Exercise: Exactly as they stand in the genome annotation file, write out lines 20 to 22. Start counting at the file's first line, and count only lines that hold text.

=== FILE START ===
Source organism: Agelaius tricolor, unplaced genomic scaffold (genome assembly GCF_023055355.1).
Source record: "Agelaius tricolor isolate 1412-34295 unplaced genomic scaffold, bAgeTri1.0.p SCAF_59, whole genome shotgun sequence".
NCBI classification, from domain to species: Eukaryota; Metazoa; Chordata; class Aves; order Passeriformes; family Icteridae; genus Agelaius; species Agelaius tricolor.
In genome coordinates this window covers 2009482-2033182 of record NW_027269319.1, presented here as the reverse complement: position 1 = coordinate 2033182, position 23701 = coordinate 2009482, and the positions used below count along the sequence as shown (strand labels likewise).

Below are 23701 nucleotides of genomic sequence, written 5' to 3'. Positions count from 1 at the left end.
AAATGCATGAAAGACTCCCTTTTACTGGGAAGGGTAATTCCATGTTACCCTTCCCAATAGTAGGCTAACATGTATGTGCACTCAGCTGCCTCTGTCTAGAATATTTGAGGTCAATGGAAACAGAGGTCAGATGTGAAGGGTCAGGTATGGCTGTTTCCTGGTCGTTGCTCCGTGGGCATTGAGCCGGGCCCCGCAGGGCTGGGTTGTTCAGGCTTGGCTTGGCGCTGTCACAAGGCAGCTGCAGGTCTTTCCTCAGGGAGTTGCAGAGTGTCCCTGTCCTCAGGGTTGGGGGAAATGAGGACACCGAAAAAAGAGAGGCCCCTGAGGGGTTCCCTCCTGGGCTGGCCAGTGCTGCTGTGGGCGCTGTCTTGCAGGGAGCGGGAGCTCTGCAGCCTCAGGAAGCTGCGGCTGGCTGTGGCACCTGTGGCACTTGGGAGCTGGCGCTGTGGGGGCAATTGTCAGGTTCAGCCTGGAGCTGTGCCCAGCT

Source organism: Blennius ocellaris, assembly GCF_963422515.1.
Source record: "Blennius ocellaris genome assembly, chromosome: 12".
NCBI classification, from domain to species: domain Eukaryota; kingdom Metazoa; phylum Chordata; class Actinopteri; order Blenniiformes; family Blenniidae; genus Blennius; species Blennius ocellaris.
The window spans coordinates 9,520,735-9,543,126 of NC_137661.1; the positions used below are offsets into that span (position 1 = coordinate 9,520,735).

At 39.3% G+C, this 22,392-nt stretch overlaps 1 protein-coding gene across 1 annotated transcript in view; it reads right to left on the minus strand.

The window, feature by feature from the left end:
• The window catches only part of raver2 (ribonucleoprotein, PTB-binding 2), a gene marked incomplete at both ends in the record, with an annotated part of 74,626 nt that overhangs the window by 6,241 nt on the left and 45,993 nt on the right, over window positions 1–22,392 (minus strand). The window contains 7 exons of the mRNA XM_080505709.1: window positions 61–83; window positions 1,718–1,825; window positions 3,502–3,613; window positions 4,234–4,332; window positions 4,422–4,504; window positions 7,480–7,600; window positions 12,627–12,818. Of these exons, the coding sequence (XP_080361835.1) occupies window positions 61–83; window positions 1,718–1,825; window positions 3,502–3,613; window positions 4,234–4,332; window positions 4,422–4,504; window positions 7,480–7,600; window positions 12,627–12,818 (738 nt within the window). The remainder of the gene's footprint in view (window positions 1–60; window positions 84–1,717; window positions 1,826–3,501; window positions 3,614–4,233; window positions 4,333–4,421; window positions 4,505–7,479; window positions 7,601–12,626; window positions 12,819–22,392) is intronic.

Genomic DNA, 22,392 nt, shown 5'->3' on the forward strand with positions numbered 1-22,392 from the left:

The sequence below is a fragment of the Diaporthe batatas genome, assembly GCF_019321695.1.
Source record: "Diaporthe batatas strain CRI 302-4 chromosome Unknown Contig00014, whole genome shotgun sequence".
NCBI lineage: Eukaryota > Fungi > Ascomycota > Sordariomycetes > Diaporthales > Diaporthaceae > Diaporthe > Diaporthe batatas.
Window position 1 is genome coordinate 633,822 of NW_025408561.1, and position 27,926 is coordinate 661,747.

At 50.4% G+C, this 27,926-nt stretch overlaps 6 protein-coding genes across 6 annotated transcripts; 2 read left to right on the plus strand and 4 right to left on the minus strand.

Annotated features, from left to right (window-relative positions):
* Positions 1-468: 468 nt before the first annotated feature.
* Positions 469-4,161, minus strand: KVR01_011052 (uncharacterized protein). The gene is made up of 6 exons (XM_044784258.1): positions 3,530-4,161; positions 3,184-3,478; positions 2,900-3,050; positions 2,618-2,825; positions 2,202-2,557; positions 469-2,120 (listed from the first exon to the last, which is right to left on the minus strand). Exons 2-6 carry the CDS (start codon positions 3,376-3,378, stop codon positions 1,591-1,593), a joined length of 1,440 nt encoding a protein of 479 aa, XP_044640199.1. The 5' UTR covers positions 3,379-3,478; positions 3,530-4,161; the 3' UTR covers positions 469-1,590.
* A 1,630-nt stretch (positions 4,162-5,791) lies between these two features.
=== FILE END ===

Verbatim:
Annotated features, from left to right (window-relative positions):
* Positions 1-468: 468 nt before the first annotated feature.
* Positions 469-4,161, minus strand: KVR01_011052 (uncharacterized protein). The gene is made up of 6 exons (XM_044784258.1): positions 3,530-4,161; positions 3,184-3,478; positions 2,900-3,050; positions 2,618-2,825; positions 2,202-2,557; positions 469-2,120 (listed from the first exon to the last, which is right to left on the minus strand). Exons 2-6 carry the CDS (start codon positions 3,376-3,378, stop codon positions 1,591-1,593), a joined length of 1,440 nt encoding a protein of 479 aa, XP_044640199.1. The 5' UTR covers positions 3,379-3,478; positions 3,530-4,161; the 3' UTR covers positions 469-1,590.